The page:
Fruit and Vegies on lunchboxes: accuracy of a prospective 24 hour food record for primary school children

Huddy, Anna D., Adams, Jillian K, Holden, Libby, Newell, Sallie A., van Beurden, Eric and Dietrich, Uta C. (2003) Fruit and Vegies on lunchboxes: accuracy of a prospective 24 hour food record for primary school children. Health Promotion Journal of Australia, 14 2: 141-143.

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Name Description MIMEType Size Downloads
Author Huddy, Anna D.
Adams, Jillian K
Holden, Libby
Newell, Sallie A.
van Beurden, Eric
Dietrich, Uta C.
Title Fruit and Vegies on lunchboxes: accuracy of a prospective 24 hour food record for primary school children
Journal name Health Promotion Journal of Australia   Check publisher's open access policy
ISSN 1036-1073
Publication date 2003
Sub-type Article (original research)
Open Access Status
Volume 14
Issue 2
Start page 141
End page 143
Total pages 3
Place of publication Camperdown, NSW, Australia
Publisher Australian Health Promotion Association
Language eng
Formatted abstract
Objective: To assess the accuracy of the lunchbox component of parent-completed food records for primary school children’s fruit and vegetable intakes.

Design: We use a cross-sectional survey where parents completed 24 hour food records including a section about foods packed in their children’s lunchboxes for the next day. On the children’s arrival at school, trained observers compared actual lunchbox contents against the parentreported information.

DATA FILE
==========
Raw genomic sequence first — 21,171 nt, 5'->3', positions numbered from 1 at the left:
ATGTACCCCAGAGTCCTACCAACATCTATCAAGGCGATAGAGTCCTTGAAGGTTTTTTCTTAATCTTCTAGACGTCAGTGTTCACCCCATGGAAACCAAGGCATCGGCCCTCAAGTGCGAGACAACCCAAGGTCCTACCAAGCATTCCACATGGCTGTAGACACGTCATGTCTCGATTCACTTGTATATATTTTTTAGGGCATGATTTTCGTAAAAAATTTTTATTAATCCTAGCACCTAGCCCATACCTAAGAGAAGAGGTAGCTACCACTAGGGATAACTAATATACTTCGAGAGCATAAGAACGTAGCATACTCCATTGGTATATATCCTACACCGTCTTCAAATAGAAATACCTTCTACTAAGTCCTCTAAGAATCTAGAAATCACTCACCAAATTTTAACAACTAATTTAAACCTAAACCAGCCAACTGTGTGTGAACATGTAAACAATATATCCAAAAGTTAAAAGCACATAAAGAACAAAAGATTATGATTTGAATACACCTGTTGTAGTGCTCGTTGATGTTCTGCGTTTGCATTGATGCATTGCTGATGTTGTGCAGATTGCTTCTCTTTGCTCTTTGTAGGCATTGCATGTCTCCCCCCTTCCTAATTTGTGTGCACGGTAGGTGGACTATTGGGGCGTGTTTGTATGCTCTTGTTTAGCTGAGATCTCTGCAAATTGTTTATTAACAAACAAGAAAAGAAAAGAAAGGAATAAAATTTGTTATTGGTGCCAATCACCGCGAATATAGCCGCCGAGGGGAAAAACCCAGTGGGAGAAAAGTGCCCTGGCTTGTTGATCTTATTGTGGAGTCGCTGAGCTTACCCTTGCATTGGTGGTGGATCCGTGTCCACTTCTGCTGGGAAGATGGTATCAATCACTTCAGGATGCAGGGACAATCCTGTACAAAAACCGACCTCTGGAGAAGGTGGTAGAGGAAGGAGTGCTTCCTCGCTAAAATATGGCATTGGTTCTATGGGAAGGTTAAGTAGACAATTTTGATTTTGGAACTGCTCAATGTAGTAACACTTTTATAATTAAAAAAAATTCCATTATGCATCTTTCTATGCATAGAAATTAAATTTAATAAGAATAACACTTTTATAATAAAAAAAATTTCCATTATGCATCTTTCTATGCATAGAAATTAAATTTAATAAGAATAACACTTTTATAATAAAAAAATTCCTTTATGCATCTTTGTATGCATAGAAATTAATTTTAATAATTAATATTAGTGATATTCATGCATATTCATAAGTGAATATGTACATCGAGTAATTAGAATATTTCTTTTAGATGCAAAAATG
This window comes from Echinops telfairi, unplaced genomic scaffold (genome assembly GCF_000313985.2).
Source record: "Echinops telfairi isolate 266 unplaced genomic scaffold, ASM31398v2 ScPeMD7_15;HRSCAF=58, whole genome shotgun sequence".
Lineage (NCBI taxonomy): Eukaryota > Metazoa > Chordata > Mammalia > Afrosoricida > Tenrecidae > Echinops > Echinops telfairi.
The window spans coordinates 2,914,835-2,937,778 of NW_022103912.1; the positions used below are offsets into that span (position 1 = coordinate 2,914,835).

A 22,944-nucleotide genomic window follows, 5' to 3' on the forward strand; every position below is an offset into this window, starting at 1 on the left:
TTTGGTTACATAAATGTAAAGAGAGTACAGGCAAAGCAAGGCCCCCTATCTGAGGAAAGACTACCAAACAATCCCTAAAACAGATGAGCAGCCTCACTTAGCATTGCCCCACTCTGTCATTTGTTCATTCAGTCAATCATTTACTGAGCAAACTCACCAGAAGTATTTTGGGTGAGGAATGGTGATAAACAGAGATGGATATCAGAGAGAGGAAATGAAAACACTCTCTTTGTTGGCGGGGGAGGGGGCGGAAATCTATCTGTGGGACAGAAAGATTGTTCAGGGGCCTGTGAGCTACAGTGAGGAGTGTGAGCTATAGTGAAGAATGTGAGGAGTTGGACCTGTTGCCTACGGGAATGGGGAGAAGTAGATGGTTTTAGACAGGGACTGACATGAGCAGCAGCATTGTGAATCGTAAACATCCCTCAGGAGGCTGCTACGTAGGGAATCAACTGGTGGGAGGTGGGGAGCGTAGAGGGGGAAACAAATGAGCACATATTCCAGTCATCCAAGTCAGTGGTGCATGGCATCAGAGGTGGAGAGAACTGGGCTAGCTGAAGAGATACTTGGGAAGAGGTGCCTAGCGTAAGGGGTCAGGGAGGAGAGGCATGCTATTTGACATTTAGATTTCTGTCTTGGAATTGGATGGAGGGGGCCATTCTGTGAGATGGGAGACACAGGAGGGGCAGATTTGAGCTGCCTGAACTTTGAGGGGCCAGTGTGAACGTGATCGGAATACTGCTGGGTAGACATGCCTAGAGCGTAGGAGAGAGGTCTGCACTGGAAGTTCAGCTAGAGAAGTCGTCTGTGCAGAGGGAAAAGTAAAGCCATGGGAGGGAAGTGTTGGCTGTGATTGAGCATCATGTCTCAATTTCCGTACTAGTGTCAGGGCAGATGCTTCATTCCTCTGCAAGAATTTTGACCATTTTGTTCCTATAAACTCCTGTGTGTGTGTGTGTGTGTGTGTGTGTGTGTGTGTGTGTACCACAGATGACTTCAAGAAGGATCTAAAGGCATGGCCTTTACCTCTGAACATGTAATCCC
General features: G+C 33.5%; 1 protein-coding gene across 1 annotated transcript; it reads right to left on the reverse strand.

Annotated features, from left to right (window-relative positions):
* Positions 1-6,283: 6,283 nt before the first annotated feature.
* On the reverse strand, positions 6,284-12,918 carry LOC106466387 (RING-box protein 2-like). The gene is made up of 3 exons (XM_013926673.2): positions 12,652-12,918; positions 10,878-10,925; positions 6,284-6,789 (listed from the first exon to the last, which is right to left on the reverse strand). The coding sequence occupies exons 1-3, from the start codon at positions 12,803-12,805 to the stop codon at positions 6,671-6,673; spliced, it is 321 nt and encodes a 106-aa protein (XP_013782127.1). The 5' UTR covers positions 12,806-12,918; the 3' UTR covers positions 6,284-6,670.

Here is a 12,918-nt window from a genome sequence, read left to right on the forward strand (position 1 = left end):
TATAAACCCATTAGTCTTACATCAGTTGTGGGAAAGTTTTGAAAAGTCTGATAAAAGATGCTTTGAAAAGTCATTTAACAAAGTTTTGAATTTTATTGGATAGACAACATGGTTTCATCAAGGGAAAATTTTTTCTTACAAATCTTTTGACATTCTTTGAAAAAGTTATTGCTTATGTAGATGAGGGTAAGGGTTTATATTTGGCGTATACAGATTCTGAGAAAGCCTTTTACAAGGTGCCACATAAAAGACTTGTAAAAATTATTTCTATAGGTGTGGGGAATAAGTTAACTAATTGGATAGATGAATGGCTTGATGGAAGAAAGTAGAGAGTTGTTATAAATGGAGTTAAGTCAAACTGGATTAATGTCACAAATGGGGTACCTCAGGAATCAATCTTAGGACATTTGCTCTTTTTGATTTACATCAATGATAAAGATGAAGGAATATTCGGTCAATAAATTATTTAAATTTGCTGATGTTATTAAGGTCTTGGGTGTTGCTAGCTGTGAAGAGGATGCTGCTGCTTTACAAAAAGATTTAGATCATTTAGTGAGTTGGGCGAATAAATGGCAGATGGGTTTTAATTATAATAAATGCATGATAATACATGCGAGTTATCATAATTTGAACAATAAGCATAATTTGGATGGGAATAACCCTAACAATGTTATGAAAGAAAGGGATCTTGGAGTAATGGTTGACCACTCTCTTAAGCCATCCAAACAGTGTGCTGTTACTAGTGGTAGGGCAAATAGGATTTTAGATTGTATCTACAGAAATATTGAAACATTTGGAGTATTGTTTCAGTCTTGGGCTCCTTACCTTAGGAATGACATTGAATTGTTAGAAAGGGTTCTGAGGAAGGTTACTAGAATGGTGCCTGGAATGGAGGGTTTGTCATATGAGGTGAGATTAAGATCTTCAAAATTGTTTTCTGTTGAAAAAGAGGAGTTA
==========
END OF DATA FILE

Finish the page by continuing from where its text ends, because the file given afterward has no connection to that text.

Subjects: 241 primary school children, representing a 76% response rate.

Setting: A primary school in the Northern Rivers region of New South Wales, Australia. Statistical analyses: Pearsons correlations tested the agreement between the amounts of fruits and vegetables reported on the food record and observed in the lunchbox. Paired t-tests tested whether differences between the two methods were significantly different from zero. As many children had no fruits and/or vegetables in their lunchboxes, analyses were conducted for all children and for only those with some fruits and vegetables.

Results: Amounts of fruits and vegetables observed in children’s lunchboxes were very similar to those reported by parents, with non-significant mean differences of less than 0.005 serves for both fruits and vegetables. Excluding the agreed zero counts, the lunchbox observations remained highly correlated with the parent-completed food records, with mean differences remaining minimal.

Conclusion: Parents can accurately report fruits and vegetables packed in their children’s lunchboxes. While offering a high level of confidence in overall reported fruit intakes, further research is needed to confirm the accuracy of parent-reported overall vegetable intakes.
Keyword Food records
Fruits & vegetables
Q-Index Code C1
Q-Index Status Provisional Code
Institutional Status Non-UQ
Additional Notes

Document type: Journal Article
Sub-type: Article (original research)
Collection: School of Public Health Publications
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Created: Tue, 23 Sep 2014, 08:08:21 EST by Libby Holden on behalf of School of Public Health